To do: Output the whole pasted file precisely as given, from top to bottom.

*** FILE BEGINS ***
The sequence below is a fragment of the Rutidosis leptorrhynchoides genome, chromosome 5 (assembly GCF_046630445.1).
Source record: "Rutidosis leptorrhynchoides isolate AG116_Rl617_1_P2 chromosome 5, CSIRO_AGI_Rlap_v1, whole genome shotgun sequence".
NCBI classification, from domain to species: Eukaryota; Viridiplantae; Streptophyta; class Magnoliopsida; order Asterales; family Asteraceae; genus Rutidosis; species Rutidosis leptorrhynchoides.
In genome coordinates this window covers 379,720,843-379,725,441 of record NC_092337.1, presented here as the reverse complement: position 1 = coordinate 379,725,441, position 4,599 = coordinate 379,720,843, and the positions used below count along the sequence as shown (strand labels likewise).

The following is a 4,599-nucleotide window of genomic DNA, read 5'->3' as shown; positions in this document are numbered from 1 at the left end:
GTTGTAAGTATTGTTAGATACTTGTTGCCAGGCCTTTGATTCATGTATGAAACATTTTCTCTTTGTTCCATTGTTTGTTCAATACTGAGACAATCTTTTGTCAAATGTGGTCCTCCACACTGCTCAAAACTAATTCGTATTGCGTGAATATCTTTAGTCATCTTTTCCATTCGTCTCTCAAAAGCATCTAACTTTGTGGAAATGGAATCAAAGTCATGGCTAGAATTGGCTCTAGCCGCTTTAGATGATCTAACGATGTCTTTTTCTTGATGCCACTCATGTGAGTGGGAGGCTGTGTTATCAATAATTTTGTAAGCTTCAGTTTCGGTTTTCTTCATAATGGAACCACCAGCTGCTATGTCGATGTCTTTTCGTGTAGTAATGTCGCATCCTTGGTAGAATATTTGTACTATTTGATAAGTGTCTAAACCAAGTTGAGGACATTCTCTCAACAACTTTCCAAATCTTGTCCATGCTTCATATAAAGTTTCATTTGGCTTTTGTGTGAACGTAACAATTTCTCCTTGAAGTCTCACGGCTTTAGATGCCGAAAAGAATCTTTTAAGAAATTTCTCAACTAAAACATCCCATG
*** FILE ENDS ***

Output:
The sequence below is a fragment of the Rutidosis leptorrhynchoides genome, chromosome 5 (assembly GCF_046630445.1).
Source record: "Rutidosis leptorrhynchoides isolate AG116_Rl617_1_P2 chromosome 5, CSIRO_AGI_Rlap_v1, whole genome shotgun sequence".
NCBI classification, from domain to species: Eukaryota; Viridiplantae; Streptophyta; class Magnoliopsida; order Asterales; family Asteraceae; genus Rutidosis; species Rutidosis leptorrhynchoides.
In genome coordinates this window covers 379,720,843-379,725,441 of record NC_092337.1, presented here as the reverse complement: position 1 = coordinate 379,725,441, position 4,599 = coordinate 379,720,843, and the positions used below count along the sequence as shown (strand labels likewise).

The following is a 4,599-nucleotide window of genomic DNA, read 5'->3' as shown; positions in this document are numbered from 1 at the left end:
GTTGTAAGTATTGTTAGATACTTGTTGCCAGGCCTTTGATTCATGTATGAAACATTTTCTCTTTGTTCCATTGTTTGTTCAATACTGAGACAATCTTTTGTCAAATGTGGTCCTCCACACTGCTCAAAACTAATTCGTATTGCGTGAATATCTTTAGTCATCTTTTCCATTCGTCTCTCAAAAGCATCTAACTTTGTGGAAATGGAATCAAAGTCATGGCTAGAATTGGCTCTAGCCGCTTTAGATGATCTAACGATGTCTTTTTCTTGATGCCACTCATGTGAGTGGGAGGCTGTGTTATCAATAATTTTGTAAGCTTCAGTTTCGGTTTTCTTCATAATGGAACCACCAGCTGCTATGTCGATGTCTTTTCGTGTAGTAATGTCGCATCCTTGGTAGAATATTTGTACTATTTGATAAGTGTCTAAACCAAGTTGAGGACATTCTCTCAACAACTTTCCAAATCTTGTCCATGCTTCATATAAAGTTTCATTTGGCTTTTGTGTGAACGTAACAATTTCTCCTTGAAGTCTCACGGCTTTAGATGCCGAAAAGAATCTTTTAAGAAATTTCTCAACTAAAACATCCCATG